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2017 | 50 | 194-211

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Redefining cybersecurity through processual ontology of the cyberspace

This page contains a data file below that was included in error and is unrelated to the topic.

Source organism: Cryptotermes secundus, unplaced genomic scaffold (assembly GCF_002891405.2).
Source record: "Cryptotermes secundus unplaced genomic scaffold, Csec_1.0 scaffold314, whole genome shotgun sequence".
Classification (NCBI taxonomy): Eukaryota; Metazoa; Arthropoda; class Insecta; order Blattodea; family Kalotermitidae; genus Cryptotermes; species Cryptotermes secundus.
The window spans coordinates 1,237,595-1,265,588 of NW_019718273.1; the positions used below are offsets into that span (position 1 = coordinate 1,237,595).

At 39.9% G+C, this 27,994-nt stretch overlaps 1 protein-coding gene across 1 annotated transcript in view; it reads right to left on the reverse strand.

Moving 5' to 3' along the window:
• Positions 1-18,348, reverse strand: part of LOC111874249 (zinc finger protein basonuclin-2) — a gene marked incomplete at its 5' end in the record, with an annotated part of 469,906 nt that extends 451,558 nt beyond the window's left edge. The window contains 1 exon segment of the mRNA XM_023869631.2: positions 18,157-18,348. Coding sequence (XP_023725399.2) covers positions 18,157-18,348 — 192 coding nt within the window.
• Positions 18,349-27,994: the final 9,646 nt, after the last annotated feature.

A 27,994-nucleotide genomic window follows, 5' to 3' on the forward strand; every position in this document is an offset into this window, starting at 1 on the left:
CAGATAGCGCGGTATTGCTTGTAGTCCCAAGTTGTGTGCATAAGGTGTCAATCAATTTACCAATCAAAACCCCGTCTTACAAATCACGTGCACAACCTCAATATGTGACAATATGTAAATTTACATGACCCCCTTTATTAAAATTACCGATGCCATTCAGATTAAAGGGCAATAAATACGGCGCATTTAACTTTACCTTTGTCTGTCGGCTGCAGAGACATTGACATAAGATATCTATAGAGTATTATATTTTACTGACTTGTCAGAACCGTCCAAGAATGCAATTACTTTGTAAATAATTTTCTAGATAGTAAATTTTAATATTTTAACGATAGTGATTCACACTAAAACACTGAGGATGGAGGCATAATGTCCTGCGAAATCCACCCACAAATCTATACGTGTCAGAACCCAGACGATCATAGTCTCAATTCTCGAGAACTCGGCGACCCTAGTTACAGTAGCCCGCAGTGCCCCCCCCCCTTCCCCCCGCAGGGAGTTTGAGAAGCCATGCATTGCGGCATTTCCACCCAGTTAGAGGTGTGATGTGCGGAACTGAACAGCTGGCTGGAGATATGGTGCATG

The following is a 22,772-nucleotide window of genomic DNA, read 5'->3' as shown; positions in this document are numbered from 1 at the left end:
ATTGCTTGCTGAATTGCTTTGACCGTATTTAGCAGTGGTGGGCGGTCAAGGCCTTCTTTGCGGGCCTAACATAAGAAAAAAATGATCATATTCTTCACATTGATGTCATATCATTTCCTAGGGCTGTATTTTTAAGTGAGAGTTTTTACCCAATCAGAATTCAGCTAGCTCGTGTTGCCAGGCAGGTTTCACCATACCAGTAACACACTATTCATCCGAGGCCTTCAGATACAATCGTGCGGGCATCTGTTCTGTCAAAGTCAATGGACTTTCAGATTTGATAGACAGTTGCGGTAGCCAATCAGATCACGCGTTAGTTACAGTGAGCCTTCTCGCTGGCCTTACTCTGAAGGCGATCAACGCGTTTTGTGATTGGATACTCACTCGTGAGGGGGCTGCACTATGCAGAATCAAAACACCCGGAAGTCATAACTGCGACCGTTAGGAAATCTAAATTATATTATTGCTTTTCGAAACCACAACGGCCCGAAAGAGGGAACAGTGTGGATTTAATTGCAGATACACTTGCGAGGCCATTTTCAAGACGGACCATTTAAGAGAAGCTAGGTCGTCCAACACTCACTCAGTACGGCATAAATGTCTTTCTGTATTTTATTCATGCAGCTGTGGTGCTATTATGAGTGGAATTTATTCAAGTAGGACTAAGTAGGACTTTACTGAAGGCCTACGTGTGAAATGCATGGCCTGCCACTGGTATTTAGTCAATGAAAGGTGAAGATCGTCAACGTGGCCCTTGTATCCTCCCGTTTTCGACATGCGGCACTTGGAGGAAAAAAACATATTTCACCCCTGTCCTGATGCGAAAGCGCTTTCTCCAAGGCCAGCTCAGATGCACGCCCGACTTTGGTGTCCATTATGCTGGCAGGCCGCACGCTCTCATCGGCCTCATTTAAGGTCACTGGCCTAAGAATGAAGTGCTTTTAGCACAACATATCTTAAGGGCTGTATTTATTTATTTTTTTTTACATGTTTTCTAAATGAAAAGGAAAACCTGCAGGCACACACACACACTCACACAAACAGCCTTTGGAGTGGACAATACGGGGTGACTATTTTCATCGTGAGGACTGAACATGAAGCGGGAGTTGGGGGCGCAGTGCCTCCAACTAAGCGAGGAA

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The way cyberspace is conceptualized in security discourses shapes strategies, tools and possible solutions developed within the ICT security debate. Putting forward processual ontology of cyberspace helps in apprehending the unique dynamics of this new domain arising from the intersection of ICT with social and political phenomena. Cyberspace is presented as a process of data transmission and information cognition/processing in the digital domain. It contains time as an inherent dimension and includes all subjects and objects of this process: data (codes, packets, files, texts), information (structured or operationalized data), human and computer agents (people, software) and communication environment (hardware, protocols). Processual ontology is based on the fact that ICT is a man-made realm with almost unlimited potential to expand, where physical distance is lapsed and bits are the primary matter. This theoretical stance blurs the line between human and non-human agents, dehumanizing the idea of actorness by categorizing both humans and computers as actors. Finally, processual ontology of cyberspace promotes resilience strategies both in the private sector as well as on national and international level.





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